(Tanta at Calculated Risk) I am generally impressed with the quality of Andrew Davidson & Co.'s analysis of mortgage securitization issues. This particular instance, however, leaves me shaking my head. Certainly I give them credit for trying to find constructive suggestions to make, but I don't think we've drilled down far enough into the issues yet.
This does start out right, I think:
The standard for assessing securitization must be that it benefits borrowers and investors. The other participants in securitization should be compensated for adding value for borrowers and investors. If securitization does not primarily benefit borrowers and investors rather than intermediaries and service providers, then it will ultimately fail.The trouble is that the standard case for how securitization of mortgages benefits borrowers is simply the observation that it makes capital available for lending at reasonable rates of interest. But that's hardly a benefit if it makes too much capital available for lending at too cheap a cost: supply chases down ever more implausible types of borrowers with ever more implausibly "affordable" mortgages, with ever more aggressive solicitation tactics. We're all learning a lot about the costs to all of us of unlimited mortgage money being provided to the financially weakest of us. Therefore securitization's benefits have to be more than just the provision of capital and the lowest possible interest rates; if securitization cannot function to rationalize lending practices by creating "best practice" lending guidelines and loan product structures outside of which its generous capital is not available, then it always has the potential to blow devastating bubbles.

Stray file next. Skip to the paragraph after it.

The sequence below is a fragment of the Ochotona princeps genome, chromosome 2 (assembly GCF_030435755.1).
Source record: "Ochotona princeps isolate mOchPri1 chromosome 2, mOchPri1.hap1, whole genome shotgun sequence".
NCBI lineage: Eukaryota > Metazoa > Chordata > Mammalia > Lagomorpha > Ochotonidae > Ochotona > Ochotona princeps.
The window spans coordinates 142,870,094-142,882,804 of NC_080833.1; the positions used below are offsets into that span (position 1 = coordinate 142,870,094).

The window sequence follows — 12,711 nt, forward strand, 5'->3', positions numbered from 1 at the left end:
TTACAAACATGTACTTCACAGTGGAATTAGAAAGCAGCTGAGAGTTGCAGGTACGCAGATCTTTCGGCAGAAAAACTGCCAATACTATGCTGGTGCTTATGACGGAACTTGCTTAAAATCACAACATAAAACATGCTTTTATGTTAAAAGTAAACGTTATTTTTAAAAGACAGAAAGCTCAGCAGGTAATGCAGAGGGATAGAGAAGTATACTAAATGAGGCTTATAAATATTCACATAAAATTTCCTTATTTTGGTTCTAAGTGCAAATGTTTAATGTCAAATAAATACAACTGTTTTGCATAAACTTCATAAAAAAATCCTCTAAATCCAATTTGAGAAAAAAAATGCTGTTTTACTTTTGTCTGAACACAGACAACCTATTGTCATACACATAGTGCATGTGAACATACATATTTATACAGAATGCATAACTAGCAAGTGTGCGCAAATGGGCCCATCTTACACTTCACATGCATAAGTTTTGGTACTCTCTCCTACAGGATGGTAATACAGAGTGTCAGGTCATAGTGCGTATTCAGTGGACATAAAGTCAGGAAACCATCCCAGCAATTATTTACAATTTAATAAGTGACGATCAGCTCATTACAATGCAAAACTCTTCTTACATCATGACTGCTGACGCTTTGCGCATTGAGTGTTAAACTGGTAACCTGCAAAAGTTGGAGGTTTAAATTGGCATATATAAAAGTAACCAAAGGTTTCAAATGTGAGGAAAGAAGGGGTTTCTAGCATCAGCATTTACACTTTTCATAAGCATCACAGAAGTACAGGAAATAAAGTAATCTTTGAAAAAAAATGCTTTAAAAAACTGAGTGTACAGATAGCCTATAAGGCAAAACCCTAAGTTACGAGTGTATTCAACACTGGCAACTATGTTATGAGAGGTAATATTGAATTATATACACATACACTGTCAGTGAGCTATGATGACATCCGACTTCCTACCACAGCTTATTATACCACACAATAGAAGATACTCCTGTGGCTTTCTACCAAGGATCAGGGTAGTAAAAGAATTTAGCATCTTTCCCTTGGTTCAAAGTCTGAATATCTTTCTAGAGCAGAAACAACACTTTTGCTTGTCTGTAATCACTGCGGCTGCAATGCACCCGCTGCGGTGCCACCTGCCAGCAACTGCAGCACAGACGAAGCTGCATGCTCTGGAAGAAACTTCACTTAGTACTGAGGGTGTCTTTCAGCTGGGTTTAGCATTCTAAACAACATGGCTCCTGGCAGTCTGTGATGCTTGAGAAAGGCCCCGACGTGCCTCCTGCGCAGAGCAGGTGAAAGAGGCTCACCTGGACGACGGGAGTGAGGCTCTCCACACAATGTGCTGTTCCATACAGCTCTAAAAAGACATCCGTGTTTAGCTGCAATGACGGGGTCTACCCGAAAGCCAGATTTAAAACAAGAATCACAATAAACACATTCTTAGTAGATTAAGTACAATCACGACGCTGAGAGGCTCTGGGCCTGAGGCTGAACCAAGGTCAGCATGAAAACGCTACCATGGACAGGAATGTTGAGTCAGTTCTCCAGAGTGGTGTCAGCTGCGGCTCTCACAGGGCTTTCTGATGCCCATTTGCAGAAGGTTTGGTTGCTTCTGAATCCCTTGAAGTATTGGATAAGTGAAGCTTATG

There's a lot in this essay, but for the moment I just want to focus on the analysis and recommendation for dealing with the front-end part of the problem:
At the loan origination stage of the securitization process, there was a continuous lowering of credit standards, misrepresentations, and outright fraud. Too many mortgage loans, which only benefited the loan brokers, were securitized. This flawed origination process was ignored by the security underwriters, regulators, and ultimate investors. . . .Notice how, in the first paragraph, we slip in the first two sentences from "the quality of the origination process" (something quite obviously under the control of the originator) to "underwriting guidelines," which in any securitization practice I know of are either outright stipulated by the issuer in all respects (Ginnie Maes, standard-contract Fannies and Freddies, a lot of private pools) or are at best negotiated between lender and issuer (most private pools, some GSE business). Once the guidelines are either published by the issuer or agreed to in negotiation between issuer and originator, then it is indeed the originator's job to meet them.
First, originators should be held responsible for the quality of the origination process. Investors in mortgage‐backed securities rely on the originators of loans to create loans that meet underwriting guidelines and are free of fraud. Borrowers rely on originators to provide them with truthful disclosures and fair prices.